The Bullmastiff Manual (The World of Dogs)


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Bullmastiffs were developed as guard dogs and for catching poachers. They are part Mastiff, crossed with the ancestor of Bulldogs. They are not quite as tall or as calm as Mastiffs, though they are calmer than most bull terriers. They are strong-willed dogs which tend to bond strongly with their human family, and love attention. This desire for attention can be harnessed in training them. Well-trained and well-socialized Bullmastiffs tend to be very good with children, though they are not always well-behaved with other dogs, even after socialization as pups.

These dogs are natural guard dogs, and will detain intruders. They should not be taught to distrust strangers. Even well-socialized Bullmastiffs tend to be reserved with strangers, and are bold and fearless if threatened. They are large, powerful dogs. Extensive and ongoing socialization is important, as is training, so you can get your dog to leave people alone when you ask. They need to have house rules made clear to them from when they are pups, and taught not to jump up or pull on the leash, from when they are little, because they don't stay little for long. They can switch off if they are shouted at in training, and benefit from working with a calm, even-tempered trainer.

Bullmastiffs are best kept by people who have a lot of space, because they need exercise to stay fit, and it's not always easy to take such big dogs out on walks, especially if they take a dislike to some of the local pooches. They do benefit enormously from going out and about though, even if you have to time your walks so they don't have to meet a lot of other dogs. Bullmastiffs don't do well in outdoor kennels, tending to prefer the company of their human family. They are not dogs to leave tied up unattended on a chain, since they don't stand sun or cold well, they suffer if they are left isolated, and are not safe from being teased by people at a distance. Anyone who teases and comes close to a chained Bullmastiff could be hurt, and seriously hurt in the case of a child. A Bullmastiff left outside unattended a lot is also likely to develop behavioural problems.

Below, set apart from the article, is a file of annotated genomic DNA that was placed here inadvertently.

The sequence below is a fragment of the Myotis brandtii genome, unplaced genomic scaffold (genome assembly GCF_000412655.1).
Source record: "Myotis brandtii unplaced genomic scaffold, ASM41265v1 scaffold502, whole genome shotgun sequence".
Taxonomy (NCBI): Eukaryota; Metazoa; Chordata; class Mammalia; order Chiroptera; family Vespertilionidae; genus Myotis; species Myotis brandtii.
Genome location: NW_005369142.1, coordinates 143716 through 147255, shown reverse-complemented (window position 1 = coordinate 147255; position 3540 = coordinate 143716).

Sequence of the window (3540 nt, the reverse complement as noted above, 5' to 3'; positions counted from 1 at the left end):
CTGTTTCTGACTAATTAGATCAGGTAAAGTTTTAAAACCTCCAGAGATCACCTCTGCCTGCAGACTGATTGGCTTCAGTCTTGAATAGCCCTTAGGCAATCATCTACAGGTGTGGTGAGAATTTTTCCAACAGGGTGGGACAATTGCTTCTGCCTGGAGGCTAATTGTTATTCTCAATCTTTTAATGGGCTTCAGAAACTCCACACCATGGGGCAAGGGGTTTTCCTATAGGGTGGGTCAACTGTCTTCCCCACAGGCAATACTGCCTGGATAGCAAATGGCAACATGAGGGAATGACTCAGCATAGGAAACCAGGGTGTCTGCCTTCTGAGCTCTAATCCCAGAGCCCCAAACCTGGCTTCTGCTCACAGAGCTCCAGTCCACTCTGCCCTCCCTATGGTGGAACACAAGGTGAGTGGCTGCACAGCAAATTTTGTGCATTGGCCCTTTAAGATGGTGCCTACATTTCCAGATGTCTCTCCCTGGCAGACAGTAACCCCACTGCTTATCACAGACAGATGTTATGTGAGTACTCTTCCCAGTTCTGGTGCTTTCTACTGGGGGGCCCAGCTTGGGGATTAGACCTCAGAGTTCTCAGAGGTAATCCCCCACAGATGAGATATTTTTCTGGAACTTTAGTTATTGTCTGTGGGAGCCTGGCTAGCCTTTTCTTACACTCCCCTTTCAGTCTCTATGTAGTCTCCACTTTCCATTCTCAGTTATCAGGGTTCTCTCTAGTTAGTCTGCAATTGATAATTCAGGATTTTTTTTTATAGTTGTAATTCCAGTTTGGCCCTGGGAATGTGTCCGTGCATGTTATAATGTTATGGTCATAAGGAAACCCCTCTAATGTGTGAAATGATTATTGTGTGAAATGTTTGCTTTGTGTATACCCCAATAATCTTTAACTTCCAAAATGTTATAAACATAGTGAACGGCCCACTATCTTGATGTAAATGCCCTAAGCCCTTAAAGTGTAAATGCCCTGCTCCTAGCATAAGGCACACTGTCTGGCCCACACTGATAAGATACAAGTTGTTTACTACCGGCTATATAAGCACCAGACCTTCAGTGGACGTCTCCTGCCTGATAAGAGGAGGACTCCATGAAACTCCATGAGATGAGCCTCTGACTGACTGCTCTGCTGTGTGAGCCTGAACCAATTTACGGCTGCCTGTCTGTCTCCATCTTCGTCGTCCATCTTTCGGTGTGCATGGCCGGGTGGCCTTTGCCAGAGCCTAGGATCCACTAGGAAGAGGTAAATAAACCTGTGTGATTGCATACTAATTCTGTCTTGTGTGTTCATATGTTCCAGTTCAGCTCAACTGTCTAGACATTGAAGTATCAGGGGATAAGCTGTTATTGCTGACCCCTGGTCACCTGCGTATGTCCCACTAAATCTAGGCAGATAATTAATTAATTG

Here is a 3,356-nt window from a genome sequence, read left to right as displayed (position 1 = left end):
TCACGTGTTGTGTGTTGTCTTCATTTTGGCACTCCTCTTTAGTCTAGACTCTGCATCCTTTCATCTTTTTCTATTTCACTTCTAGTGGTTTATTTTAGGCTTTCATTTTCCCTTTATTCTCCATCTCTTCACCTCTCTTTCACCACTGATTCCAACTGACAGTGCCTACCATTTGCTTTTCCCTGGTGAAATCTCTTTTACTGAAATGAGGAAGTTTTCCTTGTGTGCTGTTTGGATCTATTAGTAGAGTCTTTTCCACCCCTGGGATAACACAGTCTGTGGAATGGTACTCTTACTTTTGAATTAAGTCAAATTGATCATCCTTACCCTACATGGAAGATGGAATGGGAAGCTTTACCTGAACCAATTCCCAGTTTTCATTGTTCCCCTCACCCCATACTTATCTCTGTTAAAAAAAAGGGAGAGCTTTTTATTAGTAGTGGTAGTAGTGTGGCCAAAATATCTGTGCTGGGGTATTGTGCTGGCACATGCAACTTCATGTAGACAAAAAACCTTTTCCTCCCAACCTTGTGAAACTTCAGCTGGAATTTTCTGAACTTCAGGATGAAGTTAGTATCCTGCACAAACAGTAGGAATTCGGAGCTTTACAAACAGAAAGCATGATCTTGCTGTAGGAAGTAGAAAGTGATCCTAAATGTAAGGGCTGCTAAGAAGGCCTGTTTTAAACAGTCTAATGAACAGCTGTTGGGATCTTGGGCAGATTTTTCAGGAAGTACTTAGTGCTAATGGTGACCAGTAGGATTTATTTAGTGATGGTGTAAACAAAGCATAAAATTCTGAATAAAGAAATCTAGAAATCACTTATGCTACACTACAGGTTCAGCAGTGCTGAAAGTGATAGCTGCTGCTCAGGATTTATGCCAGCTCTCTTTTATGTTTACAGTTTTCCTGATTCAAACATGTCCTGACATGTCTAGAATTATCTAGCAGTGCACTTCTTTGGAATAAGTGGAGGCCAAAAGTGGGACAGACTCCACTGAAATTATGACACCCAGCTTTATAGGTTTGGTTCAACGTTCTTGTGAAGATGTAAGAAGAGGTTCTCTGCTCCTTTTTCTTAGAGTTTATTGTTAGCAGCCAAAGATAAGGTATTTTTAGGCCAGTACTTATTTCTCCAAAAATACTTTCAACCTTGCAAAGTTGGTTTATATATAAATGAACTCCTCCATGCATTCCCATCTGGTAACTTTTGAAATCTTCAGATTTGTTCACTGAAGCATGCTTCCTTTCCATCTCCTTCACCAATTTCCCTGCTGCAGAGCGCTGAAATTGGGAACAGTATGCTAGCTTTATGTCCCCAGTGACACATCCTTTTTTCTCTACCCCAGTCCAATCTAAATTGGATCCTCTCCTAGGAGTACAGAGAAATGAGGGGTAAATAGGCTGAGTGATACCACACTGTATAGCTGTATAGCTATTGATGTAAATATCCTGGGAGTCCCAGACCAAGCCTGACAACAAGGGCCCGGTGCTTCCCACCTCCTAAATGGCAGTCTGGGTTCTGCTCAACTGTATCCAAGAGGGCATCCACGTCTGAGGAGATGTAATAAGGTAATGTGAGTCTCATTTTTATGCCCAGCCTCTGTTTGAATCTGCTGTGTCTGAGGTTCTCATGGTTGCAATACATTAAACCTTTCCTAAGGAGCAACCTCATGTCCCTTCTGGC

Common health problems include tumours, hip dysplasia, bloat, heart disease hypothyroidism, and eye trouble such as entropion. Like most members of the bulldog family, they may suffer from breathing difficulties and snore, as well as drool. They also tend to suffer from extremes of heat or cold. They do need exercise, but are not running-around dogs, and prefer to walk at a dignified pace with their owners. Bullmastiff pups shouldn't be pushed into overexerting themselves by jumping a lot, since this can affect their bone growth.

This book is a classic which has been revised and updated, There is help on all aspects of Bullmastiff ownership, as well as a lot of information about the breed and how it is kept. It's clearly written, and is very helpful for novice Bullmastiff owners, as well as being informative enough to interest experienced owners, It's also very well illustrated.